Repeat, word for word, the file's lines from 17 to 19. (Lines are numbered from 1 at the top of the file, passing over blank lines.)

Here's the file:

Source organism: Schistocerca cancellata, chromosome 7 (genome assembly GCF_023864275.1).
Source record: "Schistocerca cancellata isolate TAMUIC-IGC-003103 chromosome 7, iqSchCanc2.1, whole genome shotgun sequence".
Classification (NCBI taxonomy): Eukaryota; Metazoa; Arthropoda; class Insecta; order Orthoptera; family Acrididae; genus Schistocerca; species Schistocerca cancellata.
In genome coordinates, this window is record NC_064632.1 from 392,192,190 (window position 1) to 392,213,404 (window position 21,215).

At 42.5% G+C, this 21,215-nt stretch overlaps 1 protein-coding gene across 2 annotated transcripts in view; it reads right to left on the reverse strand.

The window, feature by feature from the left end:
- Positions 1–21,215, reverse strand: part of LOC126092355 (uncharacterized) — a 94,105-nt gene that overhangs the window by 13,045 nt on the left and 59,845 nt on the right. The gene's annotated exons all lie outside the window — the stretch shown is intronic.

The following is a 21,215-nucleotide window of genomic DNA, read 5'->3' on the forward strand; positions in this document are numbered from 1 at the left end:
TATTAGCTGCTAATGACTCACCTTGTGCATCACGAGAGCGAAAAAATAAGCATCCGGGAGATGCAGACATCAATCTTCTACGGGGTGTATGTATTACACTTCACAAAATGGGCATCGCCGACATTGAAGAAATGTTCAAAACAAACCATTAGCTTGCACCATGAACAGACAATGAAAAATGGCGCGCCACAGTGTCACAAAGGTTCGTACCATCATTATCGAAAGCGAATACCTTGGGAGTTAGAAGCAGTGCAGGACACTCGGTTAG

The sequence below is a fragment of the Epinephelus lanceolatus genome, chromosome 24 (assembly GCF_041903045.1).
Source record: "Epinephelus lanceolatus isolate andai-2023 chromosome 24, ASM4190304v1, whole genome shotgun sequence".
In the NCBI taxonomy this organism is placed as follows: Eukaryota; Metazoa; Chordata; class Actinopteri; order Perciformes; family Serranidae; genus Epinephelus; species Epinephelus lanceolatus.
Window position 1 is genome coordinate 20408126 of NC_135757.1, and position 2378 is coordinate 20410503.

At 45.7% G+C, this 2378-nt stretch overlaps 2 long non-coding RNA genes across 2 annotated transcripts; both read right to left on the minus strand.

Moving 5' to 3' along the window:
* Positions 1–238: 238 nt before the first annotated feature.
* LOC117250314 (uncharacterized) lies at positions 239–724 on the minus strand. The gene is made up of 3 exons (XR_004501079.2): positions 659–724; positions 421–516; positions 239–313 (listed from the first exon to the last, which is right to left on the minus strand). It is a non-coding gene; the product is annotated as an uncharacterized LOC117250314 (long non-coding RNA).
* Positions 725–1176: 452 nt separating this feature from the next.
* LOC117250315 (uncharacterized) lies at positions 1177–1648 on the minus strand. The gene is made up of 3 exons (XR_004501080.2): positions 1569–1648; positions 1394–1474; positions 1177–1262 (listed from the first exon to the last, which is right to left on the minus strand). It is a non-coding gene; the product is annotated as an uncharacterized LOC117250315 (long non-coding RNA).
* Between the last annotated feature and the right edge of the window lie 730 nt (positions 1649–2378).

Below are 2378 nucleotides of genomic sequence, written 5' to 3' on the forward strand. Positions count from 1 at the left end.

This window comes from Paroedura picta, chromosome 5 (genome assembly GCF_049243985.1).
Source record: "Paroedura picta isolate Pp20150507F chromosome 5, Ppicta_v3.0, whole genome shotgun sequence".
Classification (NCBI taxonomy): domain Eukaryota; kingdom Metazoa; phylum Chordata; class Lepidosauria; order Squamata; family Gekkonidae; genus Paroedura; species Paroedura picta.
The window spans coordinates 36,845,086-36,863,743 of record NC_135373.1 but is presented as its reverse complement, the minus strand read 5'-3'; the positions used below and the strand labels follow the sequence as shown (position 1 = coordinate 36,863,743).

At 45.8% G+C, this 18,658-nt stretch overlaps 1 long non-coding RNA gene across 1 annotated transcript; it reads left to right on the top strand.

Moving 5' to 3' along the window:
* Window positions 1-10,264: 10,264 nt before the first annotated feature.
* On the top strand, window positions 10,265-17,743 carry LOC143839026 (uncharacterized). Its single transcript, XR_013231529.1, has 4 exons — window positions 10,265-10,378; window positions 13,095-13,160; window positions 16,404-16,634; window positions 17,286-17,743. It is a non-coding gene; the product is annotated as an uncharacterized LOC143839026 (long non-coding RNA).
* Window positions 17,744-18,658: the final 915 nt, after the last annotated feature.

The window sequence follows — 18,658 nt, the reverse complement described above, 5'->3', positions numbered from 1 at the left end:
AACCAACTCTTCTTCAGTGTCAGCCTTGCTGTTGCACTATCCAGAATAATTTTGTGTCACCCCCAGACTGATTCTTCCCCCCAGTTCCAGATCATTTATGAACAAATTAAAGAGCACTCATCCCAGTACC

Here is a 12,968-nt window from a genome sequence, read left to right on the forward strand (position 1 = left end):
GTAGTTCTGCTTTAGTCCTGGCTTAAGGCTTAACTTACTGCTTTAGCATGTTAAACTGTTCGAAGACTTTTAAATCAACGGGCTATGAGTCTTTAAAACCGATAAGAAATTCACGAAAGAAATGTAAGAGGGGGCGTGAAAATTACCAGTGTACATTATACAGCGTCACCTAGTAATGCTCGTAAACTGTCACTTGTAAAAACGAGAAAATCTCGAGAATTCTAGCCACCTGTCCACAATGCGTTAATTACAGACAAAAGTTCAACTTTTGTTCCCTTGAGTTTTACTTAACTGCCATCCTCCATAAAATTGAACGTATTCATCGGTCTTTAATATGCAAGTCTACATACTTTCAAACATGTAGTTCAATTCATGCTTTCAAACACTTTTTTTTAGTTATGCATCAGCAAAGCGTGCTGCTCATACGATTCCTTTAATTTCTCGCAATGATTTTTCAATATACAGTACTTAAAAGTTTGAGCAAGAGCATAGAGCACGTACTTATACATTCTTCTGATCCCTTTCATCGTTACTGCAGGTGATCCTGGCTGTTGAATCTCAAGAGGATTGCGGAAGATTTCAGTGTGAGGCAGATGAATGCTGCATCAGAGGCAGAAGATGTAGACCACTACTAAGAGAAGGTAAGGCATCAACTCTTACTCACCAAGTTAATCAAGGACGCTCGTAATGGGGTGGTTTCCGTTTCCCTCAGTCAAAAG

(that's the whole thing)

* LOC117250314 (uncharacterized) lies at positions 239–724 on the minus strand. The gene is made up of 3 exons (XR_004501079.2): positions 659–724; positions 421–516; positions 239–313 (listed from the first exon to the last, which is right to left on the minus strand). It is a non-coding gene; the product is annotated as an uncharacterized LOC117250314 (long non-coding RNA).
* Positions 725–1176: 452 nt separating this feature from the next.
* LOC117250315 (uncharacterized) lies at positions 1177–1648 on the minus strand. The gene is made up of 3 exons (XR_004501080.2): positions 1569–1648; positions 1394–1474; positions 1177–1262 (listed from the first exon to the last, which is right to left on the minus strand). It is a non-coding gene; the product is annotated as an uncharacterized LOC117250315 (long non-coding RNA).